As expected the Italian election produced an inconclusive result. None of the political parties obtained an absolute majority and we are likely to face a long period of uncertainty. In 2013 it took two months to form a government.
- The Five Star Movement did not obtain an absolute majority. The probability of this happening was always very remote.
- The Five Star Movement was the most voted party with 32% of the votes. They performed better than expected.
- The Lega party (former Northern League) gained 17% of the votes. Importantly they obtained more support than Forza Italia (Berlusconi’s party).
- The populist parties obtained more than 50% of the votes and are likely to be present in the government.
- The centrist parties lost ground to the populist ones. The Democratic Party result was particularly weak; Renzi is likely to resign.
Within the likely scenarios, today’s result is towards the most negative outcome. From here the greatest risk is that Five Star forms a coalition government with Lega. This is very unlikely but not impossible. The most likely outcome is a long period of uncertainty (constant headlines – probably unhelpful ones) leading to a government with Five Star or Lega the main actors and maybe protagonists.
The European Central Bank and the Bank of Italy are still buying BTPs (Italian bonds) on a daily basis, which is likely to provide some support in the market. In April there is a large amount of maturities that will require reinvestment, so the technical environment is benign for European bonds. Aside from this and given the relatively muted reaction, the ECB will likely be unfazed with this result. Ultimately the result reflects the will of the Italian people.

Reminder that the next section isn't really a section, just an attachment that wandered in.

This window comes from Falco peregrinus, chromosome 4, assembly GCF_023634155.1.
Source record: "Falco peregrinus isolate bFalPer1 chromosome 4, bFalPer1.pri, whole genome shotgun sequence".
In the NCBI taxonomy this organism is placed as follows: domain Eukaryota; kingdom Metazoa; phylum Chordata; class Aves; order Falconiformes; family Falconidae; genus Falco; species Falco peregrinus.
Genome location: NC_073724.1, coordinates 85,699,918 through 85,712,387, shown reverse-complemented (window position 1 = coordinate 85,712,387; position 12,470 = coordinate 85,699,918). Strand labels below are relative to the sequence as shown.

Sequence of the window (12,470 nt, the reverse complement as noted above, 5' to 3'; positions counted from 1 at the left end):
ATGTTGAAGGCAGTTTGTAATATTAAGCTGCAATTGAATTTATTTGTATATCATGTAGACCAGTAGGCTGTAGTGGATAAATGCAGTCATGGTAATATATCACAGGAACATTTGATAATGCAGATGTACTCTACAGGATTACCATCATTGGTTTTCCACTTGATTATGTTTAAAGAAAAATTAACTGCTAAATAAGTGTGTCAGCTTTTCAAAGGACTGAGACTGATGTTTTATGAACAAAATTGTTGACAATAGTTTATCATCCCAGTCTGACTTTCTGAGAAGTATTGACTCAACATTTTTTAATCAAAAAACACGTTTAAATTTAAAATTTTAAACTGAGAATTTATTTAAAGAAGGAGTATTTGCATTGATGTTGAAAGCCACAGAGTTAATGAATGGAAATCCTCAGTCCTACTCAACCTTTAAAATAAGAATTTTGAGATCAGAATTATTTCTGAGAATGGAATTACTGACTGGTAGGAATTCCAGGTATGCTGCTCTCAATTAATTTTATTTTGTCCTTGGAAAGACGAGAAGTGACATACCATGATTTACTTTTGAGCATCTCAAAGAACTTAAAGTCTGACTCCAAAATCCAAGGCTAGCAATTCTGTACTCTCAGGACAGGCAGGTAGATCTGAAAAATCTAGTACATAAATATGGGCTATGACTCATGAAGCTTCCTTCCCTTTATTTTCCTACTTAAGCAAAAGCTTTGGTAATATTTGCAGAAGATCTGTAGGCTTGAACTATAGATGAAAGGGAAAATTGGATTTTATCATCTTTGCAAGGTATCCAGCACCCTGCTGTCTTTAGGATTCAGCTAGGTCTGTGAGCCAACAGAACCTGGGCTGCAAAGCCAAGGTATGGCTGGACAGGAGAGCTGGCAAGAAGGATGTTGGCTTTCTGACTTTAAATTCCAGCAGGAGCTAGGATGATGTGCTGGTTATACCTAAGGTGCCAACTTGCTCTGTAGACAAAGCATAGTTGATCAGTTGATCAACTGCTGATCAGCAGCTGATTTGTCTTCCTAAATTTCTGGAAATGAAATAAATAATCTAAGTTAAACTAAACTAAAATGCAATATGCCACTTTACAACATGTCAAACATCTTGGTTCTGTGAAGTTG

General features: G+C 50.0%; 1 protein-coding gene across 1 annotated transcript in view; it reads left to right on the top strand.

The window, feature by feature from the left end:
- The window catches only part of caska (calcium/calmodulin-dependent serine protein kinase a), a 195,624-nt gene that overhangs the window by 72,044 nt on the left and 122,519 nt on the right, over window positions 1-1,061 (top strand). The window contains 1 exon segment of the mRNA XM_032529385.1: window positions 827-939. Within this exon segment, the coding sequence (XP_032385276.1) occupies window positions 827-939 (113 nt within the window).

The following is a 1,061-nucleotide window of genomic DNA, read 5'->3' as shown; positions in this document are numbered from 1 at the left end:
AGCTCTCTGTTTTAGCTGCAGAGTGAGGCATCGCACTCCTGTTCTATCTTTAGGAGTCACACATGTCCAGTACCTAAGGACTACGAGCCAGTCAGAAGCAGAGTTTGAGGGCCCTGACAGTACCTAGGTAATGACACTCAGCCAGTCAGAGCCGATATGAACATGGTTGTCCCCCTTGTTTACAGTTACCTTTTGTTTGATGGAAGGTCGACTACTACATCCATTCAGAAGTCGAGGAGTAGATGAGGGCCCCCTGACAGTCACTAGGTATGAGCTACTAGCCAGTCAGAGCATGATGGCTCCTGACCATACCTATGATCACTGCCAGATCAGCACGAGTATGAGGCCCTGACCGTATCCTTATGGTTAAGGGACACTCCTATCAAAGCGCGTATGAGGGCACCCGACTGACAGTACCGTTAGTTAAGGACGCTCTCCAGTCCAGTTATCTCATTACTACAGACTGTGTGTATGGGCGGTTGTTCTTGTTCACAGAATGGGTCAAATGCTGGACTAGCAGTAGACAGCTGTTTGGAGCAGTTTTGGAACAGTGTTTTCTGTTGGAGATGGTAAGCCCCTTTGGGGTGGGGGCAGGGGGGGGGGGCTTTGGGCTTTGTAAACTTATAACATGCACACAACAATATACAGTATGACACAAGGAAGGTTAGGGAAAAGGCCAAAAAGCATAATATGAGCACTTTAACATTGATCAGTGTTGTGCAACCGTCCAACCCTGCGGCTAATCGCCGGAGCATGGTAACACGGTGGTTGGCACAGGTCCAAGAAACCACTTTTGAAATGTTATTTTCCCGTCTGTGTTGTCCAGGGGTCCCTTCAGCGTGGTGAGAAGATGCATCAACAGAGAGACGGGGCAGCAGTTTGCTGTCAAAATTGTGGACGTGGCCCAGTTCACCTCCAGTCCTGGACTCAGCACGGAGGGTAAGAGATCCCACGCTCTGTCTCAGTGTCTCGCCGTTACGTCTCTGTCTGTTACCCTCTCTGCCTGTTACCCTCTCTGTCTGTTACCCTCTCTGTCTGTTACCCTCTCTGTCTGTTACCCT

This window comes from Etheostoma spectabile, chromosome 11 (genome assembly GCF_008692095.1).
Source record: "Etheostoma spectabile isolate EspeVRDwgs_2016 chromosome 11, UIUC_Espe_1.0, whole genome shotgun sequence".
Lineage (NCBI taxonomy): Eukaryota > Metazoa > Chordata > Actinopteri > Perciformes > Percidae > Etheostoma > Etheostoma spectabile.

Fundamentally the situation is likely to deteriorate in Italy. Political risk will remain elevated in the coming months. Economically looser fiscal policy (with an already elevated debt to GDP level) and a more confrontational stance versus Europe are likely to put off some investors (such as Japanese investors). This should result in higher BTP yields and wider spreads versus core and semi-core markets.
In conclusion, the electoral result is not positive for Italian assets. Uncertainty will require a larger credit premium. As active managers this is something we will aim to profit from: this morning we have reduced our Italian risk and in unconstrained portfolios have sold Italy versus Spain on the expectation it will underperform in the near term.